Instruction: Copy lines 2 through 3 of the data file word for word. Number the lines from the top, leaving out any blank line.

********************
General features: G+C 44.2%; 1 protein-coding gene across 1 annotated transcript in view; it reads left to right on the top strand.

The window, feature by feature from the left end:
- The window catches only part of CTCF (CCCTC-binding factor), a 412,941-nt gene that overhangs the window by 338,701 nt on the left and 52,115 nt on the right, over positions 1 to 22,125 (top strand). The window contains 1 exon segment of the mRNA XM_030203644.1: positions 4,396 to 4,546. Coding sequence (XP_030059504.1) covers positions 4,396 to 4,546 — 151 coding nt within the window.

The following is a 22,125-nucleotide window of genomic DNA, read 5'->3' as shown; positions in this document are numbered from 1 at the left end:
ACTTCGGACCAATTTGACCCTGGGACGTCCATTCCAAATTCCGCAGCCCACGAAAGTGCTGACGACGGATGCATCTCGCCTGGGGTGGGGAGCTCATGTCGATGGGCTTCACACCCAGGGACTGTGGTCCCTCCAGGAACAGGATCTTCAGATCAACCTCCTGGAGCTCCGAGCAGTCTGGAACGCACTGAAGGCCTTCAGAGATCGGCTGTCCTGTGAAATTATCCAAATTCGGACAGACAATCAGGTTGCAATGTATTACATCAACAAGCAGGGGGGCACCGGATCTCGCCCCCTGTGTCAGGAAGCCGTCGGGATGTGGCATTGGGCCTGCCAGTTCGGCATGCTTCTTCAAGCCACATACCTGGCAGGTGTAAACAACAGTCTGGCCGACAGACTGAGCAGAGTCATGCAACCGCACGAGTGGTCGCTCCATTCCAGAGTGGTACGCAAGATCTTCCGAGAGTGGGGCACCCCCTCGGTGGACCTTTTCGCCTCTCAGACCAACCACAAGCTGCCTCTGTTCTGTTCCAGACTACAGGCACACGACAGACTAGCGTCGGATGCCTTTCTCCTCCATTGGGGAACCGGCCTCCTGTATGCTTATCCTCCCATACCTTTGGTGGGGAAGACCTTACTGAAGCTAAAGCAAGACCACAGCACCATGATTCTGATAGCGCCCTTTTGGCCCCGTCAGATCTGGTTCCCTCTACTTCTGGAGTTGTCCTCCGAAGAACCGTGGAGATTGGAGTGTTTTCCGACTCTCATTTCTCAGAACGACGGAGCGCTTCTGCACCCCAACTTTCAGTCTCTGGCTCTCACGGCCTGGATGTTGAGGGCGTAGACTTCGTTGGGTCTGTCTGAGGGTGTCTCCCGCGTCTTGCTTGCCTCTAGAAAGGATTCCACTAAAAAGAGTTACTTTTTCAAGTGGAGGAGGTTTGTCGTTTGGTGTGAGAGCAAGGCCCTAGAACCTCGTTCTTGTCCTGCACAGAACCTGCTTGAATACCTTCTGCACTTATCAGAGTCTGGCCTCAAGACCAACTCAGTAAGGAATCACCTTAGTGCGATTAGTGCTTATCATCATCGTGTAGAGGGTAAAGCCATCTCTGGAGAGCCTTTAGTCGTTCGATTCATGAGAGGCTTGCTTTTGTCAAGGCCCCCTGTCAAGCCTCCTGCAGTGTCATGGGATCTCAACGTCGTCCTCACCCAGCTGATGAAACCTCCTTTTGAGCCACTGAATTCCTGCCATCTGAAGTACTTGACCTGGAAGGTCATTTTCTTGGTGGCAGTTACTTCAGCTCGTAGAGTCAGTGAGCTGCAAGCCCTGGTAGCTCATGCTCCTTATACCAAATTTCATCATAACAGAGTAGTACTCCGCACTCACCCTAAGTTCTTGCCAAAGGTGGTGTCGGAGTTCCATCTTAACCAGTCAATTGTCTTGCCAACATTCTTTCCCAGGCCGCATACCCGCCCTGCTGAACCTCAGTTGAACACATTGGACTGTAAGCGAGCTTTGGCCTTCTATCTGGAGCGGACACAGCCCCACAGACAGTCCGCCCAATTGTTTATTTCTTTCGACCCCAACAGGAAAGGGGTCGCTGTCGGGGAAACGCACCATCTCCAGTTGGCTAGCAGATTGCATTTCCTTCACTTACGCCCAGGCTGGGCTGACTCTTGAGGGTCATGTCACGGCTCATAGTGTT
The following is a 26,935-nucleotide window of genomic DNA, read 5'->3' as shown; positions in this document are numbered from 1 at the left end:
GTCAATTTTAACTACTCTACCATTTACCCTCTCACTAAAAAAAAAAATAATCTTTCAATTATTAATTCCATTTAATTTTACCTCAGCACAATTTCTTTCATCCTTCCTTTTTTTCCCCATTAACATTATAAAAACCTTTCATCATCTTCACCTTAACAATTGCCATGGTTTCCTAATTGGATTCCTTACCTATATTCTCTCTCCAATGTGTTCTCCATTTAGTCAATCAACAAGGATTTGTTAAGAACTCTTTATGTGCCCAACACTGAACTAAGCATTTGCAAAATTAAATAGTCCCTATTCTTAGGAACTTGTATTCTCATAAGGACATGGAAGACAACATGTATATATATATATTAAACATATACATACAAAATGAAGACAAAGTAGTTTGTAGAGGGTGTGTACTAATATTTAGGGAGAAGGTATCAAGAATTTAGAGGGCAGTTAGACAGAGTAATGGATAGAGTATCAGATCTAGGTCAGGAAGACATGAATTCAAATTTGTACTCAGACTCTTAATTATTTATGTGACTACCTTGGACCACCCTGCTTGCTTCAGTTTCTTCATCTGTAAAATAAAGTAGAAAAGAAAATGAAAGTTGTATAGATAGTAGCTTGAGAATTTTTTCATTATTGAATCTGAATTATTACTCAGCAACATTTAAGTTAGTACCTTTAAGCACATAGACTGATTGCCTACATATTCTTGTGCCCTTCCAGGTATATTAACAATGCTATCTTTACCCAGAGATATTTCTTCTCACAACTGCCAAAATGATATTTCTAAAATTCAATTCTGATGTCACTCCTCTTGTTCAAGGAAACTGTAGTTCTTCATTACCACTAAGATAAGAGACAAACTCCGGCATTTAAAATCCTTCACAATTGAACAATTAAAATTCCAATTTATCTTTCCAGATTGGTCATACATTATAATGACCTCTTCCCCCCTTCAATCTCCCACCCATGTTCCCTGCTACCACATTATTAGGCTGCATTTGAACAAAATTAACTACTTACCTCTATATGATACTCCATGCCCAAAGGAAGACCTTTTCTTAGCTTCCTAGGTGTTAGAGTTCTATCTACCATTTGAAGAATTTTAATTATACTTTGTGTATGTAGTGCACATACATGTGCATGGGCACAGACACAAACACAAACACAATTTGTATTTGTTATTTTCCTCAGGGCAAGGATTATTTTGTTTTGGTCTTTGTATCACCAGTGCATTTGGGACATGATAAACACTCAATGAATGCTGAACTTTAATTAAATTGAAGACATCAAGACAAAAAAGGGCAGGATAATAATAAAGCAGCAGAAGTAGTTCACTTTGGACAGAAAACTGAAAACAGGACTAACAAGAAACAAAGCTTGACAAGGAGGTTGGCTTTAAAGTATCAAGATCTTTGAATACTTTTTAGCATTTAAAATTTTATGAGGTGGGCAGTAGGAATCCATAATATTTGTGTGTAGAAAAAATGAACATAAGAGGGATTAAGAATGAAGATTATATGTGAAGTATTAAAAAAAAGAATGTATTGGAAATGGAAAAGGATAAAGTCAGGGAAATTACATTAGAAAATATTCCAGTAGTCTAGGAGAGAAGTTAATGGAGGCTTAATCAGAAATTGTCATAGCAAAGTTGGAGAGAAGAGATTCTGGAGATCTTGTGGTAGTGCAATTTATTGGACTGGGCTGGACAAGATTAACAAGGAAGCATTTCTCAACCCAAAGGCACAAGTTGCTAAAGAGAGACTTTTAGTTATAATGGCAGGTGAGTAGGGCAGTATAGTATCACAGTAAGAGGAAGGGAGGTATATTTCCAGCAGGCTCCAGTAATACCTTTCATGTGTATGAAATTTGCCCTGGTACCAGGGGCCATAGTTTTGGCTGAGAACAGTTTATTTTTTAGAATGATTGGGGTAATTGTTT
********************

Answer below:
The window, feature by feature from the left end:
- The window catches only part of CTCF (CCCTC-binding factor), a 412,941-nt gene that overhangs the window by 338,701 nt on the left and 52,115 nt on the right, over positions 1 to 22,125 (top strand). The window contains 1 exon segment of the mRNA XM_030203644.1: positions 4,396 to 4,546. Coding sequence (XP_030059504.1) covers positions 4,396 to 4,546 — 151 coding nt within the window.